lmonmm

No electronics on certain flights

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Oh here we go again...The biggest terrorist govt that ever existed....creating more chaos and scare mongering, around the world, and now the UK and next Australia...what a world we live in..

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Posted (edited)

  • I can understand if business travel will avoid these destination , which in the case of Australia means going to Europe via Asia or Sth Africa

business in the Middle East may be done by telecofrencing

the contents of computers could be downloaded to USB stick for a backup if the computer goes missing or gets damaged,but that is going to take a lot of time

a report on the DAILY NATION mentions that France is considering having restrictions

Kenya already has heavy security with 2 xray screenings then a full body scanner at each gate

Edited by COSMIC RHINO

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Oh here we go again...The biggest terrorist govt that ever existed....creating more chaos and scare mongering, around the world, and now the UK and next Australia...what a world we live in..

 

Wow.

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Posted (edited)

Insurance does not apply to laptops etc in checked baggage.

 

http://www.telegraph.co.uk/travel/news/laptop-ban-electronic-devices-not-insured-flights/

 

Possible solution for the affected carriers is discussed in the Kenya Air non stop to the US thread

Edited by AKR1

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Posted (edited)

This is a huge problem for our upcoming trip to Rwanda. We are booked on Qatar Airways, Dallas-Doha-Kigali, roundtrip. There's no way I'm checking our lenses. Not sure what our workaround will be at this point.

Edited by Alexander33

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And, it is easier to buy any kind of body then to buy a decent lens. And we all know that the lens is who makes the difference.

 

Not if your body is something like a Canon 1DX !

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Whoever own a 1DX must be a pro, and every pro insure its property. But I stand by my words about lenses; fantastic photos have been done and published with first and second generation of DSLR! NAtGeo is my witness

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But does insurance cover checked bags?

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I remember one trip where our travel insurance had a sticker to place on my camera. So, it was covered. We will all need to see what is actually covered or not covered on our trip insurance.

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We recently lost a hold case (well, BA lost it for us!) Whilst there were no expensive electric devices (incl cameras) in the case, I was faced with 3 sources of redress - BA (whose liability, in common with other airlines is limited to £1000), our travel insurance, which carried a significant excess, and out home contents insurance. It was the all-risks complement of our contents insurance which came closest to covering our loss. I'm reasonably sure this would also cover cameras and lenses (which are itemised on the policy). However, cover is only a part of the equation for me, I would be very uncomfortable indeed heading off on Safari knowing my camera equipment may go awol.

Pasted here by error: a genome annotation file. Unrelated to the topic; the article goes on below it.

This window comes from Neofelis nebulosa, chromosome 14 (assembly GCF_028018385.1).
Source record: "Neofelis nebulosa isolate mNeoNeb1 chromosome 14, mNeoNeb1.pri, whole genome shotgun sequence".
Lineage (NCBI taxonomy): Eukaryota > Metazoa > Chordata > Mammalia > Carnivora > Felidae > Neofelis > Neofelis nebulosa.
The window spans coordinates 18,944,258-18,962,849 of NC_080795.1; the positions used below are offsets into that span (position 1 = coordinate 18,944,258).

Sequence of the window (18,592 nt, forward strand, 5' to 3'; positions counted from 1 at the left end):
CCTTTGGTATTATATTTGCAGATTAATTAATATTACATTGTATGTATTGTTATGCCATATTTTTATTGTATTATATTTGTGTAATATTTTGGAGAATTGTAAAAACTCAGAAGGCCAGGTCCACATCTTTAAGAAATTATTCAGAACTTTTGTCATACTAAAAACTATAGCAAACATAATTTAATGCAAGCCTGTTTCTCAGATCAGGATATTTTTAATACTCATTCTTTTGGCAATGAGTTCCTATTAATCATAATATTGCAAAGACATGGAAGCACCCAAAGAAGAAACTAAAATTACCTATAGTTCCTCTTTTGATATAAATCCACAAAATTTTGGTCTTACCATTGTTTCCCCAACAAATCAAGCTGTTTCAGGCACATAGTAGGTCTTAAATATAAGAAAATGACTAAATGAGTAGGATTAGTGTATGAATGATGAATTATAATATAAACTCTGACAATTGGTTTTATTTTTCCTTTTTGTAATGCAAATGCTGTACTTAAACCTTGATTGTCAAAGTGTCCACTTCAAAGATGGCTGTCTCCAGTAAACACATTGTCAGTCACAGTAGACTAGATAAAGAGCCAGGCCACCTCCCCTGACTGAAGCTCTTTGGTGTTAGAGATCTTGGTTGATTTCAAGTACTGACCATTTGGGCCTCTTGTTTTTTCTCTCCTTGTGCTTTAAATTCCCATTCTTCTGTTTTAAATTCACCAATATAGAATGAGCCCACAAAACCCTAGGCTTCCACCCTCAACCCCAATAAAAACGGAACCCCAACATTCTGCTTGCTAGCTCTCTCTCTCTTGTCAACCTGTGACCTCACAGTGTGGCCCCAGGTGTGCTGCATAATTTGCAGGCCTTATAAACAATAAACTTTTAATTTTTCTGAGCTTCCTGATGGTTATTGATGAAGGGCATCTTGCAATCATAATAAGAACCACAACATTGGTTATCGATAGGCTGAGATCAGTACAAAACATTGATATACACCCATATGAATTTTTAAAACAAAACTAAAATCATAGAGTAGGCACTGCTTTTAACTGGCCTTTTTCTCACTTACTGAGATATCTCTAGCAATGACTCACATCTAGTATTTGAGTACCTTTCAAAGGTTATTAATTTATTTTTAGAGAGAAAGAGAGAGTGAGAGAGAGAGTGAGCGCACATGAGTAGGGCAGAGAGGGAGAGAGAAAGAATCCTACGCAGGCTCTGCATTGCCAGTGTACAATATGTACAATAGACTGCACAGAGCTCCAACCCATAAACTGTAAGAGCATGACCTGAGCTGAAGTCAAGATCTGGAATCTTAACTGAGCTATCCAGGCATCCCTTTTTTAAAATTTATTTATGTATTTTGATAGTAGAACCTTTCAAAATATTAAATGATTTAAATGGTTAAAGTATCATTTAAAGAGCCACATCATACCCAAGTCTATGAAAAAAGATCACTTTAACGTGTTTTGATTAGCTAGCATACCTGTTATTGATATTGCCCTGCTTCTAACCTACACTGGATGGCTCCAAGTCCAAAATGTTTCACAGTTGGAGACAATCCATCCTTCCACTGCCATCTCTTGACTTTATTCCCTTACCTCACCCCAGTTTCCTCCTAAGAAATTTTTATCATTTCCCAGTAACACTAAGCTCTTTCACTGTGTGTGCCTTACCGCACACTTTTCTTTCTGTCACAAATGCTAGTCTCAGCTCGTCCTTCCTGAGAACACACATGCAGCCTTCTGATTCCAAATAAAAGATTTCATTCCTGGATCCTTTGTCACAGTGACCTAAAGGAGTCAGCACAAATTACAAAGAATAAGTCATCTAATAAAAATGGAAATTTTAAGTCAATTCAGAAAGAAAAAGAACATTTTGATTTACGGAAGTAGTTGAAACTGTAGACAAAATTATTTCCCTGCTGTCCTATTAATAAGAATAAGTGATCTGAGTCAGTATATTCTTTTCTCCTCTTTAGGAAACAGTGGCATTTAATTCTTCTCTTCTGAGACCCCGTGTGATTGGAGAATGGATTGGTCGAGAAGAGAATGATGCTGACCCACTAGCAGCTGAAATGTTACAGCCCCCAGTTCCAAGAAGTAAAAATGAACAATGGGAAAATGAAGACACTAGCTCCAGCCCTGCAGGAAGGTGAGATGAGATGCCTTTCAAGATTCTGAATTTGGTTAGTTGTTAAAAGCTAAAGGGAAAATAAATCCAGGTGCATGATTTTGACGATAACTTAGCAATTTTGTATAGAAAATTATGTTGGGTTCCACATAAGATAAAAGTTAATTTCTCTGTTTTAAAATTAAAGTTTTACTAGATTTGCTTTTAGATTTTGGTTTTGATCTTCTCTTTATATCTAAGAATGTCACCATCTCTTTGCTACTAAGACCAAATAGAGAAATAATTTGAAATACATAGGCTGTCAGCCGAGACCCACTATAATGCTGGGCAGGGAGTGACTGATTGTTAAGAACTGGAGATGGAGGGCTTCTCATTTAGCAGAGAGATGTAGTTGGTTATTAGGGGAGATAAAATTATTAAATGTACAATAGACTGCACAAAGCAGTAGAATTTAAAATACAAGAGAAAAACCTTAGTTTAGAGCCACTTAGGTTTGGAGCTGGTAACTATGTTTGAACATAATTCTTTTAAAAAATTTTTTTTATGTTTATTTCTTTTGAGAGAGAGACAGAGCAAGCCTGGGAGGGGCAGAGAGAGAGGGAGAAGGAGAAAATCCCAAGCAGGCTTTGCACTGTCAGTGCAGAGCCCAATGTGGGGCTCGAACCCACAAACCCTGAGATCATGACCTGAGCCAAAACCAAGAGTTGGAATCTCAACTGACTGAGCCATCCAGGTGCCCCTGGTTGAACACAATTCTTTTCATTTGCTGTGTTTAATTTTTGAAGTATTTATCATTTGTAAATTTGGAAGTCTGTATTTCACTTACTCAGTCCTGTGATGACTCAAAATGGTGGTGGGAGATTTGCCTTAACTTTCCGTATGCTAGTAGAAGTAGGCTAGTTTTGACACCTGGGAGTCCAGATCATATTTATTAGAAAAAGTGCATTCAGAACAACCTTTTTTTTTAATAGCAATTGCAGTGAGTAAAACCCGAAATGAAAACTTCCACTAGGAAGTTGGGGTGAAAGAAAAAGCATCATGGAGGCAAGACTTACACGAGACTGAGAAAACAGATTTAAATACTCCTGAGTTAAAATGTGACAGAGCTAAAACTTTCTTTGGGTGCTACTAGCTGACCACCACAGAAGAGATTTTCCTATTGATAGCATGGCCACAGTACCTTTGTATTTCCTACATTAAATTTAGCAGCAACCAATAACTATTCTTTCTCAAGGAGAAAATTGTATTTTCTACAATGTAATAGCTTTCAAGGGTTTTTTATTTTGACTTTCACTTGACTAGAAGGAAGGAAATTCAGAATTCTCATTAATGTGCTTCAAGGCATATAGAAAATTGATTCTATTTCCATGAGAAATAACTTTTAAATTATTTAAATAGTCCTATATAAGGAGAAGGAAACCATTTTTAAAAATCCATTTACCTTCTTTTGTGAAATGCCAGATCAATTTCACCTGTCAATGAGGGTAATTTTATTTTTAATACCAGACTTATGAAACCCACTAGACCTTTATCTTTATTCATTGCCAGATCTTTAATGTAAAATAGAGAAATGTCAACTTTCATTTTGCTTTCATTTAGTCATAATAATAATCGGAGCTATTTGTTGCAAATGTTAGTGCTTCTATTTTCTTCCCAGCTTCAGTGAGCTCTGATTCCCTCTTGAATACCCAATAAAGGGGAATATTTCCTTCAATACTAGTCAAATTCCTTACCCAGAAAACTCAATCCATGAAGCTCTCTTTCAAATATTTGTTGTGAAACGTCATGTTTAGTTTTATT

The thing that puzzles me with this latest requirement is why it is apparently considered ok for airlines to travel with potential bombs in the aircraft hold?

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I just realized that this is probably why the flight I was tracking from the US to Tanzania just dropped significantly.

 

This is annoying, but the savings on the flight would allow me to replace my camera if it gets stolen, at least! :D

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@@Alexander33, please keep us updated on what happens. I'm so sorry for you. Maybe Qatar will refund under these conditions and you can go klm through Amsterdam?

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Posted (edited)

I just realized that this is probably why the flight I was tracking from the US to Tanzania just dropped significantly.

 

This is annoying, but the savings on the flight would allow me to replace my camera if it gets stolen, at least! :D

For those in the US, flights to Tanzania would only be affected if connecting in one of the airports on the list including the big Middle East hubs. So if flying from JKIA on say KLM no issue but if on the big ME carriers - then yes.

Edited by AKR1

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That last link is interesting because that's the first I read that cameras are ok under the UK ban, unless this is just the first time I really paid attention. No one wants to add an extra stop unnecessarily, but...

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Posted (edited)

According to what is being reported, US Navy SEALS during a recent raid on al Qaeda in Yemen (you might recall the raid from the news because one of the SEALS was killed) recovered specific intelligence suggesting that terrorists were intending to use bombs concealed inside laptops to bring down airliners. Furthermore last year an al Shabab terrorist attempted to do this on a flight out of Mogadishu he blew a hole in the side of the plane, fortunately only just after take-off, he was apparently sucked out of the hole and killed but the pilot was able to turn the plane around and land everyone else safely. The battery compartment in a laptop in which the explosives would be hidden is not that big but it would only require a small amount of explosives to blow a hole in the fuselage if it was positioned next to a window, at altitude this would cause a catastrophic loss of cabin pressure and destroy the plane. The same bomb packed in the middle of a suitcase full of clothes and surrounded by other bags in a container in the hold would not likely cause catastrophic damage there’s therefore a much better chance that the plane would survive. Of course Pan Am Flight 103 that was destroyed over Lockerbie in 1988 was apparently blown up using explosives hidden inside a radio cassette recorder placed inside a suitcase that was in the hold, but the terrorists had removed a good portion of the insides of the machine to accommodate the explosives so it was I presume a more powerful bomb than would be the case with one hidden in laptop. I would hope that the assumption might be that the screening for hold luggage would pick up a bomb of this size. Also as someone interviewed on the radio this morning said separating the bomb from the bomber is always a good idea, if the bomb goes in the hold the bomber should have no control over where it ends up even if they could still set it off remotely from within the cabin say by mobile phone which I assume might be possible. Inside the cabin the bomber can place the bomb exactly where they need it to be to cause the most damage and set it off far more easily. The real problem is that the bomb makers are getting more and more sophisticated at producing IEDS that are very difficult to detect, the fear is that they have managed to find a way to secrete a bomb inside a laptop so well that airport security would very likely not find it. In the event that that happened then an entire plane load of people could be killed. I don't have a laptop but I do travel with an iPad and I'm used to having to get it out so that it can be x-rayed so that they have a much better chance of seeing if it looks suspicious, on my most recent flight after they had already done that and just before boarding someone asked to see it and ran what I assume was an explosives detector over it just to be absolutely sure.